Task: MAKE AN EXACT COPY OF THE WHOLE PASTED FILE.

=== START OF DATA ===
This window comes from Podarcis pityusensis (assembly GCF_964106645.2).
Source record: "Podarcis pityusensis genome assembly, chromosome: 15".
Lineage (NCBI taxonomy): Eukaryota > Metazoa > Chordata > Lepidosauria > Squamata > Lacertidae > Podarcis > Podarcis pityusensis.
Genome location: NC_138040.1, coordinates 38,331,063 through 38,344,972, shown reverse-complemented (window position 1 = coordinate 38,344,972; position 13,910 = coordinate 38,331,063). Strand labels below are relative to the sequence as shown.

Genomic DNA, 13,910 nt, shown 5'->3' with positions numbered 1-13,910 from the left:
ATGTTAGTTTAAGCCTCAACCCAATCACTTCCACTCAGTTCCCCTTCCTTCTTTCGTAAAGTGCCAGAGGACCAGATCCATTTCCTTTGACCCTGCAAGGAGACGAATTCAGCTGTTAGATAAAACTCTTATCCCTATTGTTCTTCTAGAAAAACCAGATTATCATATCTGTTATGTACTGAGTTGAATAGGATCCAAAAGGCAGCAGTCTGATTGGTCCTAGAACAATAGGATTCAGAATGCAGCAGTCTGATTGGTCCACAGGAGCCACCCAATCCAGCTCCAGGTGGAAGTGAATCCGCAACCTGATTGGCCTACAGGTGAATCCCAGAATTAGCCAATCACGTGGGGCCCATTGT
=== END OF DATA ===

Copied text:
This window comes from Podarcis pityusensis (assembly GCF_964106645.2).
Source record: "Podarcis pityusensis genome assembly, chromosome: 15".
Lineage (NCBI taxonomy): Eukaryota > Metazoa > Chordata > Lepidosauria > Squamata > Lacertidae > Podarcis > Podarcis pityusensis.
Genome location: NC_138040.1, coordinates 38,331,063 through 38,344,972, shown reverse-complemented (window position 1 = coordinate 38,344,972; position 13,910 = coordinate 38,331,063). Strand labels below are relative to the sequence as shown.

Genomic DNA, 13,910 nt, shown 5'->3' with positions numbered 1-13,910 from the left:
ATGTTAGTTTAAGCCTCAACCCAATCACTTCCACTCAGTTCCCCTTCCTTCTTTCGTAAAGTGCCAGAGGACCAGATCCATTTCCTTTGACCCTGCAAGGAGACGAATTCAGCTGTTAGATAAAACTCTTATCCCTATTGTTCTTCTAGAAAAACCAGATTATCATATCTGTTATGTACTGAGTTGAATAGGATCCAAAAGGCAGCAGTCTGATTGGTCCTAGAACAATAGGATTCAGAATGCAGCAGTCTGATTGGTCCACAGGAGCCACCCAATCCAGCTCCAGGTGGAAGTGAATCCGCAACCTGATTGGCCTACAGGTGAATCCCAGAATTAGCCAATCACGTGGGGCCCATTGT